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Battle of Marianna raged around St. Luke's
h [electronic resource] /
by Hampton Dunn.
1 online resource (2 p.) :
Title from caption on PDF of p.1 (viewed Sept. 7, 2010).
At head of title: Photouring Florida.
Typescript of Photouring Florida column that describes Saint Luke's Episcopal Church in Marianna, Florida, and the Civil War battle that occurred there.
St. Luke's Episcopal Church (Marianna, Fla.)
Anglican church buildings
x Description and travel.
t Hampton Dunn Photouring Florida collection.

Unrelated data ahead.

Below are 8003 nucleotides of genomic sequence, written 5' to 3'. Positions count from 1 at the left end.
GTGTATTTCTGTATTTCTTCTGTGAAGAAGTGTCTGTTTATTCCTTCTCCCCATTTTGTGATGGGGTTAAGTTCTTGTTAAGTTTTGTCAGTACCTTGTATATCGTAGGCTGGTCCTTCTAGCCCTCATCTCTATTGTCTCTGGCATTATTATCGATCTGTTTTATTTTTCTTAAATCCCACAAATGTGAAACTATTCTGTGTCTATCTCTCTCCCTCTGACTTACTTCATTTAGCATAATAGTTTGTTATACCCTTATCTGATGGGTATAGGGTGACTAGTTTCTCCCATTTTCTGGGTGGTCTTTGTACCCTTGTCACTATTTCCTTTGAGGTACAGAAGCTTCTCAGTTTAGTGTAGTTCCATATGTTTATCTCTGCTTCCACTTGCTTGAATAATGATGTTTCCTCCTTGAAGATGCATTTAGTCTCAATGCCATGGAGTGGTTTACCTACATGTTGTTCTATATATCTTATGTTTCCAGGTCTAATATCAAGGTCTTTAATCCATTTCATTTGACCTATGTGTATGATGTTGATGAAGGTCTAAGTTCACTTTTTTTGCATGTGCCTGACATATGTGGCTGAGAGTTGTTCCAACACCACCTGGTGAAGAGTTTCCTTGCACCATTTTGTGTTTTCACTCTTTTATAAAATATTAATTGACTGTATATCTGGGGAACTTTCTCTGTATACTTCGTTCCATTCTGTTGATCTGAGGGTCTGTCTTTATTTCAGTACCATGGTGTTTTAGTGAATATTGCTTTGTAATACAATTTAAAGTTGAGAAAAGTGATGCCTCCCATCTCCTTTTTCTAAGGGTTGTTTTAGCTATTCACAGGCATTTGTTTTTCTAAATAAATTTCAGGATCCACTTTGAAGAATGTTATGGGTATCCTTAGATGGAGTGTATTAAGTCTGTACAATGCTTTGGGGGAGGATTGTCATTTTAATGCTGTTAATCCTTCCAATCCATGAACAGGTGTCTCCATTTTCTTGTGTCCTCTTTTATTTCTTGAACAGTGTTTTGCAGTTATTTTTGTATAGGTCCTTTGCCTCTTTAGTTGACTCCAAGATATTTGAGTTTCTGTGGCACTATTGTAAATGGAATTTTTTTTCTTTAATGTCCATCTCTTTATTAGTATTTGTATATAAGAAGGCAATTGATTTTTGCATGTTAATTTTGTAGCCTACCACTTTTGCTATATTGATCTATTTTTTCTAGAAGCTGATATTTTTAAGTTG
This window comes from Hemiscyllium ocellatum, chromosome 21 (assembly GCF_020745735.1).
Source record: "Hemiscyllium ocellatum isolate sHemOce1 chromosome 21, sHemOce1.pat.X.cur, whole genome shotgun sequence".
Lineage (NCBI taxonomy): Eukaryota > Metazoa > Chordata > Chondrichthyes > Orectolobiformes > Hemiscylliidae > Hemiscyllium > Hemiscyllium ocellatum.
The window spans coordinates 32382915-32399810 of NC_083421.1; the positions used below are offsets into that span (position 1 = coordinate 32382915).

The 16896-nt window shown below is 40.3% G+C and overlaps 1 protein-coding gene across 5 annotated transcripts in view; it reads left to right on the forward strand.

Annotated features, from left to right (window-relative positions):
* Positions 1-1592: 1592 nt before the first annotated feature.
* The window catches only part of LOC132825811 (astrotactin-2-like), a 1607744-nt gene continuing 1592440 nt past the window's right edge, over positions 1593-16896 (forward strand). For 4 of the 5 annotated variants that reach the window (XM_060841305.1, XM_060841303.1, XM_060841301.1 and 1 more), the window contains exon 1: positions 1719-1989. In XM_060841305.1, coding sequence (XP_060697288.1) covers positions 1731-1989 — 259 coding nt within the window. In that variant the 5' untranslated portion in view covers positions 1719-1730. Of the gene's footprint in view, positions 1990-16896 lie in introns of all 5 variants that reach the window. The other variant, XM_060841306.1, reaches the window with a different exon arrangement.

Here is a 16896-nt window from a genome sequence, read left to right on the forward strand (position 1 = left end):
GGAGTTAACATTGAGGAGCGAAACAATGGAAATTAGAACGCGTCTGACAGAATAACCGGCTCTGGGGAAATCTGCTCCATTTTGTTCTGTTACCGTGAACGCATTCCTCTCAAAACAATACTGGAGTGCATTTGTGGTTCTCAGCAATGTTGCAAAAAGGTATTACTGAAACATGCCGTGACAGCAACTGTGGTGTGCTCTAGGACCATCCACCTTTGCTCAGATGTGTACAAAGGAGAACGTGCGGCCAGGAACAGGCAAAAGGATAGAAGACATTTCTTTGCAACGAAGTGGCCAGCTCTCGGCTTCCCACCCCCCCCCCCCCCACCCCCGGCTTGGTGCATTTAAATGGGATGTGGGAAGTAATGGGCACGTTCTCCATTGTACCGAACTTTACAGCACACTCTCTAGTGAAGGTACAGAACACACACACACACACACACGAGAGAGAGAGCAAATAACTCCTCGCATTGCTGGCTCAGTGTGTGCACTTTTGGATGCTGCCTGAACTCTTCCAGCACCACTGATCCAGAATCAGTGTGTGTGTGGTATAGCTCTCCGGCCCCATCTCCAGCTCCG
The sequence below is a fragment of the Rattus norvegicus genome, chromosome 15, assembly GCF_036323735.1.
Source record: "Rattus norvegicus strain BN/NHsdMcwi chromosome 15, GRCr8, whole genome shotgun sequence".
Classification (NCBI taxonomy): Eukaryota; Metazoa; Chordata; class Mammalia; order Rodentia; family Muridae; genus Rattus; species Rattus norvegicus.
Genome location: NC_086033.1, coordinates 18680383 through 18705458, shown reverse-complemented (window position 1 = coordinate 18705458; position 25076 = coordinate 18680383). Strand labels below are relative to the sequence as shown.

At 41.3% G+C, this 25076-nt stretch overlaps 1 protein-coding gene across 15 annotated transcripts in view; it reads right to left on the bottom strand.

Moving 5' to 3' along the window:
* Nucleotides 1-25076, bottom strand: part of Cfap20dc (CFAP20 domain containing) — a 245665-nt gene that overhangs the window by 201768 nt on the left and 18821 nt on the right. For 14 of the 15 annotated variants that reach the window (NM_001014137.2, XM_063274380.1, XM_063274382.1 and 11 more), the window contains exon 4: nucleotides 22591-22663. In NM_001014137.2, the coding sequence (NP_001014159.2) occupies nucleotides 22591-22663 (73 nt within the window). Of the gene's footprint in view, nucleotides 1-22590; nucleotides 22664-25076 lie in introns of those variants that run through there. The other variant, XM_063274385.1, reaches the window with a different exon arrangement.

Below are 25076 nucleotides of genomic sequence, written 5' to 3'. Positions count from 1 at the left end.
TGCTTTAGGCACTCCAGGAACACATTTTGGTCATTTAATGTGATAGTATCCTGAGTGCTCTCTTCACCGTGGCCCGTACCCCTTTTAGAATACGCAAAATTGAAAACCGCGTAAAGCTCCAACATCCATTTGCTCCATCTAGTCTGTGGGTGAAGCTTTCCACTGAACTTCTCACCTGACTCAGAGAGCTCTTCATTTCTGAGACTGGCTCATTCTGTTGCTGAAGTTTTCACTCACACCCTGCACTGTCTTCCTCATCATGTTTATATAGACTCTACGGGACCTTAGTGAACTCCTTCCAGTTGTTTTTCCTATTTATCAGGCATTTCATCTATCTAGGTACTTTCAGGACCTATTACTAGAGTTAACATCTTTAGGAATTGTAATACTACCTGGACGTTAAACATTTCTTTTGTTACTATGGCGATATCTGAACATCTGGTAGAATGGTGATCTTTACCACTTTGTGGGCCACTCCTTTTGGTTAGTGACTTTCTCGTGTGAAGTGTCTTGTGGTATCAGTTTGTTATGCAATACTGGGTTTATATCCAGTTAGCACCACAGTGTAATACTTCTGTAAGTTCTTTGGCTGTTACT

-p06BATTLE OF MARIANNA RAGED AROUND ST. LUKE'S By HAMPTON DUNN MARIANNA --The peaceful looking and most attractive St. Luke's Episcopal Church, which stands besides busy U.S. 90 in this West Florida town, belies the hectic history the vestry has had. The structure actually is relatively new, built in 1947, but the history of the church goes back to Florida's territorial days. St. Luke's came into being in 1838, in times described as "very favorable circumstances." The first church structure was a little native limestone rock building erected in 1851. But it tumbled down a few years later. A second church building was put up in 1863 --only to become a victim of the ravages of war a year later. Yes, this religious sanctuary became the storm center on that memorable day of Sept. 27, 1864, the day noted for "The Battle of Marianna." A band of U.S. soldiers led by General Asboth raided the town and put most of it to the torch. Troops involved were Negroes who came to Marianna, hell-bent to destroy it. Quickly, the alarm spread and young boys and a Home Guard composed of old men and a few sick and wounded Confederates home on leave quickly rose to defend Marianna. The militia was outnumbered eight to one, but they made up with guts what they lacked in numbers. The motley company staved off the invaders all morning long. The home soldiers were backed into the church where they continued to fire at the Federals with their squirrel guns and other weapons. They also dodged around through the tombstones in the ancient cemetery. But finally, the church itself was fired. Many of the victims of that day's fierce fighting rest in St. Luke's cemetery. It is here that Gov. John Milton, Florida's Civil War governor, also is buried. One respectful "Yankee" soldier reportedly saved St. Luke's great pulpit Bible that day. It eventually was returned to the church and rests on the lectern at the entrance to the church. The soldier who rescued the Bible also reportedly had hollered "You shall not burn the church! We are not all a bunch of foreign vandals." But burn it, they did.